Twenty-five years ago, I made three resolutions that I have kept ever since: to color my hair; to wear lipstick; and to drink coffee. Grey hairs were starting to appear among the brown strands, and I didn't want to turn grey. It seemed that I was finally a grown up, and grown up women wear lipstick. And, I would soon be serving a church, and I knew very well that church people were coffee drinkers. I was a tea drinker, and no church served tea; they served coffee at every gathering. So, I started drinking coffee.
Well, sort of. First I drank hot cocoa with some coffee in it. I kept decreasing the amount of cocoa and increasing the coffee. Finally I moved to coffee with cream. Ever since, I've been a morning coffee person. Three resolutions that I have kept. Two I could do in an instant, one took small turns until I was fully there.
Since then I can't remember any resolutions that I've made and kept, and so this year, I didn't make any resolutions. However, the gradual change to coffee reflects how change can indeed happen. There is an old Chinese proverb: "If we don't change the direction we are going, we're likely to end up where we are headed."
Even the slightest change in direction will change where you end up. My brothers and I grew up sailing. My mother taught us to adjust the tiller (which moved the rudder of the boat, changing the boat's direction) ever so slightly to get to the point on land where we intended to go. Yet, if we pulled the tiller one or two inches inward, the boat would land several yards away from the dock on land. Maybe you've experienced something similar when driving a car. If your car for some reason lists to the left when you let go of the steering wheel – that is a slight change in direction – your car will soon end up in the lane with oncoming traffic. For both the sailboat and the car, the smallest shift in direction yields a large change in the outcome.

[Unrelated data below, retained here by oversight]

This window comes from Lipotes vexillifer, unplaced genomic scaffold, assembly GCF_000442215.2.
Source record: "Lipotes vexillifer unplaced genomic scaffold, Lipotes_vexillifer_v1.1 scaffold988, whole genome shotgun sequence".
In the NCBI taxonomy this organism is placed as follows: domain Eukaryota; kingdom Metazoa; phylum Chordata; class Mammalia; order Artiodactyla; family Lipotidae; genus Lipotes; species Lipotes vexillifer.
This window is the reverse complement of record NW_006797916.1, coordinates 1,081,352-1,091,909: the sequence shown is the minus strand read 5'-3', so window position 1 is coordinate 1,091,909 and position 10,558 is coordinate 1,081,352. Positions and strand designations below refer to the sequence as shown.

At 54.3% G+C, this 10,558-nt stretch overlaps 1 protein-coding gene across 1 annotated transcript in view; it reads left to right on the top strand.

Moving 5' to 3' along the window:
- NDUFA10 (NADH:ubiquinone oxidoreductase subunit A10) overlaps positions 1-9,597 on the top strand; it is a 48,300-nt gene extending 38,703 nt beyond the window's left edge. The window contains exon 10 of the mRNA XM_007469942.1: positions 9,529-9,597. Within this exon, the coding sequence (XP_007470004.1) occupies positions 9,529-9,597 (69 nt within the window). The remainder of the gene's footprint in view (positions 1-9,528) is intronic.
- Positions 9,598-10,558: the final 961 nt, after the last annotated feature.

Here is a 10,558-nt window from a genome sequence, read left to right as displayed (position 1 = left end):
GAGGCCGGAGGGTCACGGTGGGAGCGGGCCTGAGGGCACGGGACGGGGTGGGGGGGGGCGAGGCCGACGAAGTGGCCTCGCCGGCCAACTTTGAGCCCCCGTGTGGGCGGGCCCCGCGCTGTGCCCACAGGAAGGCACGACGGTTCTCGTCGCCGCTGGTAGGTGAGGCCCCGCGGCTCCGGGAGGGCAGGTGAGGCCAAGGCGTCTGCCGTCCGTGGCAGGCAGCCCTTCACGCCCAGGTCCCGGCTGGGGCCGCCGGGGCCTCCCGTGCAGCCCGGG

So it is with life. Starting with coffee, small amounts of coffee eventually grew to a whole mug full. I changed, with small increments of change, from being a tea drinker to a full fledged morning-is-no-good-without-it coffee drinker.
Now, I'm finding in other areas of my life that small changes are making bigger outcomes. Currently, my daughter tends to be angry at the world. There was a time when I met her anger with my own anger. I met her yelling with my own yelling. I decided that was not the direction I wanted to go. I am now staying calm when I talk with her, regardless of her tone of voice. When she is angry, I stay calm, even walk away. Is it changing her? Not yet. Is it changing me? Yes, I am calmer, communicating better, and not angry.
Resolutions may be helpful to some. I'm finding that making incremental changes in my thoughts and actions yield bigger changes in the long run. I want to head in the direction of peace and calm. Hopefully, I will get there.